Please read this about ABV and PDD;

It is possible that since your bird had a cage that incorporated "chicken wire" that she has developed chronic heavy metal toxicity. If this is the case it will take a long regimen of medication to cure (like 10times longer than 9 days). Chicken wire is galvanized.

Her swollen liver could be caused by a bad diet that is high in fats causing fatty liver disease, or it could be the result of another disease of the liver.
 

Sam R

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The extended proventriculus made me quite suspicious that your bird may have ABV or even PDD. There are other diseases that can cause the extended proventruculus, but they are quite rare. The avian bornavirus stays with them for life whether it develops into PDD or not. There are some treatments for PDD that will give a bird a longer life, but there is no cure for the disease. The only test for the likelihood of PDD on the market today is the avia antiganlioside assay test. It only gives a high likelihood of PDD when the antiganglioside reading is very high.

Please read this about ABV and PDD;

It is possible that since your bird had a cage that incorporated "chicken wire" that she has developed chronic heavy metal toxicity. If this is the case it will take a long regimen of medication to cure (like 10times longer than 9 days). Chicken wire is galvanized.

Her swollen liver could be caused by a bad diet that is high in fats causing fatty liver disease, or it could be the result of another disease of the liver.
so, it sounds like no matter what the conclusion will not be good. She had a round of detoxifier injections for 10 days and then the oral detoxifier for 9 days. She isn't as sleepy as she was and the breathing has improved minimally. I am just baffled because she has no other symptoms to indicate PDD. She has gained weight so that suggests to me that the toxicity is on the decrease or has left..... I guess your saying she either needs more detoxifier or she has PDD. PDD means probably my other birds have it. :( She has been the only bird in the house from 5/2020 until 11/2021, so that means she was sick before the new birds came and now I am worried about the new birds. I have spent alot of $ on her and hate to spend more on diagnosis for something that is incurable or not have an answer. Feel defeated. Thank you for the reply!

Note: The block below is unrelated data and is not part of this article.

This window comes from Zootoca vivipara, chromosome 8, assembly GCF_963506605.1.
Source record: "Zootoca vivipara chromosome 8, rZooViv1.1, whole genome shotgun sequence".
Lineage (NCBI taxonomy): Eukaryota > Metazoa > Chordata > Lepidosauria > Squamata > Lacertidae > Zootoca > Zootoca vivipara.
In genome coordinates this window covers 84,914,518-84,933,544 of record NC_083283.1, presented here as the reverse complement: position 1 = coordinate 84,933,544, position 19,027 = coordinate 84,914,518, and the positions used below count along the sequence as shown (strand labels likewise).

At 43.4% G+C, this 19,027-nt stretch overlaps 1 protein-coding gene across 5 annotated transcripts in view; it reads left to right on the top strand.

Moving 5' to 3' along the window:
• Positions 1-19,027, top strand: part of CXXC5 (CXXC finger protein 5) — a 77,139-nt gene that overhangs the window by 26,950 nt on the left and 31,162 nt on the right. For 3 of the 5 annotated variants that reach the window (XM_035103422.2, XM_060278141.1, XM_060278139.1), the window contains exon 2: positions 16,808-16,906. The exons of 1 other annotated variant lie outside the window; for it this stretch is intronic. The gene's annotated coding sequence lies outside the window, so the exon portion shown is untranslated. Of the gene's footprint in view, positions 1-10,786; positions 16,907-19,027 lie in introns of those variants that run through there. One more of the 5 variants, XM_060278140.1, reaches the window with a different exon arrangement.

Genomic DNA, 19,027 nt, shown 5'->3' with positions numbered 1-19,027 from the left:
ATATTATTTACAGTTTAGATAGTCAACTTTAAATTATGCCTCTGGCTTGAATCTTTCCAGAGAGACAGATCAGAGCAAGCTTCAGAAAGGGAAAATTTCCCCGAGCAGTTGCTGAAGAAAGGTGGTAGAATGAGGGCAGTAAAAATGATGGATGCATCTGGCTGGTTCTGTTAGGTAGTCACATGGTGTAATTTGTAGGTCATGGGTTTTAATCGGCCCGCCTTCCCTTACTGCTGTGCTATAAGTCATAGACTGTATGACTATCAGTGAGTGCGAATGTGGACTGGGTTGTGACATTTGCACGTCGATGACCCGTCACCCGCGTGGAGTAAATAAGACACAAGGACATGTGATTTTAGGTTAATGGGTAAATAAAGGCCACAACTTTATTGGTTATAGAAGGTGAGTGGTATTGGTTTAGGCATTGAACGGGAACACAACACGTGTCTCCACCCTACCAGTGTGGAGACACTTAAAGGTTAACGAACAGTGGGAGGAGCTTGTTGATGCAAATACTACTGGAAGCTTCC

Sam R

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The extended proventriculus made me quite suspicious that your bird may have ABV or even PDD. There are other diseases that can cause the extended proventruculus, but they are quite rare. The avian bornavirus stays with them for life whether it develops into PDD or not. There are some treatments for PDD that will give a bird a longer life, but there is no cure for the disease. The only test for the likelihood of PDD on the market today is the avia antiganlioside assay test. It only gives a high likelihood of PDD when the antiganglioside reading is very high.

Please read this about ABV and PDD;

It is possible that since your bird had a cage that incorporated "chicken wire" that she has developed chronic heavy metal toxicity. If this is the case it will take a long regimen of medication to cure (like 10times longer than 9 days). Chicken wire is galvanized.

Her swollen liver could be caused by a bad diet that is high in fats causing fatty liver disease, or it could be the result of another disease of the liver.
So, some thoughts just based on your writeup.
Bird needs to be on a better diet, so many liver issues are caused by poor diets and she definitely needs a good quality pellet as well as some fresh fruits and veggies.
I'm worried about her cage and possible metal toxicity.
It's great that you've ruled out ABV but you really need that barium x-ray to check for PDD. The two don't always go together.